Parted is a famous command line tool that allows you to easily manage hard disk partitions. It can help you add, delete, shrink and extend disk partitions along with the file systems located on them. Parted has gone a long way from when it first came out. Some of it’s functions have been removed, others have been added.
Parted Command to Manage Linux Disk Partitions
In this tutorial you will learn the basics of parted and we will show you some practical examples. If you don’t have any previous experience with parted, please be aware that parted writes the changes immediately to your disk, so be careful if you try to modify your disk partitions.
If you plan on testing parted, the better option would be to simply use a virtual machine or old computer/laptop without any valuable information on it. To make modifications on a disk partition it must not be in use. If you need to work on primary partition, you may boot into rescue mode.
Note: You will need to have root access to the machine you will be working on in order to use parted.
How to Install Parted on Linux
On many Linux distributions, parted comes pre-installed. If it is not included in your distro, you can install it with:
$ sudo apt-get install parted [On Debian/Ubuntu systems] # yum install parted [On RHEL/CentOS and Fedora] # dnf install parted [On Fedora 22+ versions]
Once you have make sure that parted is installed, you can proceed further to check out some real world examples of parted command in the rest of this article.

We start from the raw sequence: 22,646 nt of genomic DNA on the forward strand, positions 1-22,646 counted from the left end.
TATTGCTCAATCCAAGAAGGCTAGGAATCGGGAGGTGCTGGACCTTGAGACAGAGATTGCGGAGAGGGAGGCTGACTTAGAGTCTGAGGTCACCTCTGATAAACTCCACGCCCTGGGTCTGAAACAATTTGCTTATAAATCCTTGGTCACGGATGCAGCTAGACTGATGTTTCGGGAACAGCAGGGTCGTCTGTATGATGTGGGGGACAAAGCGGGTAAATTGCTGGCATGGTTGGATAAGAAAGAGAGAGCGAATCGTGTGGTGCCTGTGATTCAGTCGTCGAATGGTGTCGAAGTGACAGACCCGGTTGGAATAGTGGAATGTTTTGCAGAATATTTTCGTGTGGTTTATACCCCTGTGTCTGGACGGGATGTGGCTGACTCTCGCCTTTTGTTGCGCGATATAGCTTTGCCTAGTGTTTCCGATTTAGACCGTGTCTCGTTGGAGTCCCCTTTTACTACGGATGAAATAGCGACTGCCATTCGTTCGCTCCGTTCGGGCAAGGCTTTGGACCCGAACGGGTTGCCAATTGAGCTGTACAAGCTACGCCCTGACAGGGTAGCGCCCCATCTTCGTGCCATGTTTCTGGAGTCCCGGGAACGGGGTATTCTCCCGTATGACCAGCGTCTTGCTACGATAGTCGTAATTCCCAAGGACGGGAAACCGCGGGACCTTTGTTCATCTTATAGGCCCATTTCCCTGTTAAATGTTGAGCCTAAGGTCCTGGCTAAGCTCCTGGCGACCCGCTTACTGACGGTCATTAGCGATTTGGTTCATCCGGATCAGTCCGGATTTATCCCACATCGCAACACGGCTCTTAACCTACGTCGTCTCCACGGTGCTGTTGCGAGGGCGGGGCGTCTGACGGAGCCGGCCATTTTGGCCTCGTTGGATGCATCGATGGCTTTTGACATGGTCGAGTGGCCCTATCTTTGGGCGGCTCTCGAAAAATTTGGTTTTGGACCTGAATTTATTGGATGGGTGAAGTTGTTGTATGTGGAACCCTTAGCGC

1. Check Parted Version
Run the following command, you see message similar to the one shown on the image below. Don’t worry if your parted version is different. Unless specified otherwise, parted will use your primary drive, which in most cases will be
Check Parted Command Version
If you want to exit parted, simply type:
2. List Linux Disk Partitions
Now that parted is started, let’s list the partitions of the selected hard disk. As mentioned earlier, parted chooses your first drive by default. To see the disk partitions run
Check Linux Partitions
(parted) print Model: ATA TOSHIBA MQ01ACF0 (scsi) Disk /dev/sda: 320GB Sector size (logical/physical): 512B/4096B Partition Table: msdos Number Start End Size Type File system Flags 1 1049kB 256MB 255MB primary ext2 boot 2 257MB 320GB 320GB extended 5 257MB 320GB 320GB logical lvm
In the example above, you can see the disk model, capacity sector size and partition table.
3. List or Switch to Different Disk
If you have more than one hard disk, you can easily switch between disks, by using the “
select” command. In the example below, I will switch from
/dev/sdb which is a secondary drive on my system.
To easily switch between disks you can use:
(parted) select /dev/sdX
Select Different Disk
"X" with the letter of the disk to which you wish to switch.
4. Create Primary or Logical Partition in Linux
Parted can be used to create primary and logical disk partitions. In this example, I will show you how to create primary partition, but the steps are the same for logical partitions.
To create new partition, parted uses “
mkpart“. You can give it additional parameters like
"logical" depending on the partition type that you wish to create.
Before you start creating partitions, it’s important to make sure that you are using (you have selected) the right disk.
Start by using print:
Show Current Linux Disk
As shown on the above image, we are using a virtual drive of 34 GB. First we will give the new disk a label and then create a partition and set a file system on it.
Now the first step is to give the new disk a label name with:
(parted) mklabel msdos
Now create the new partition with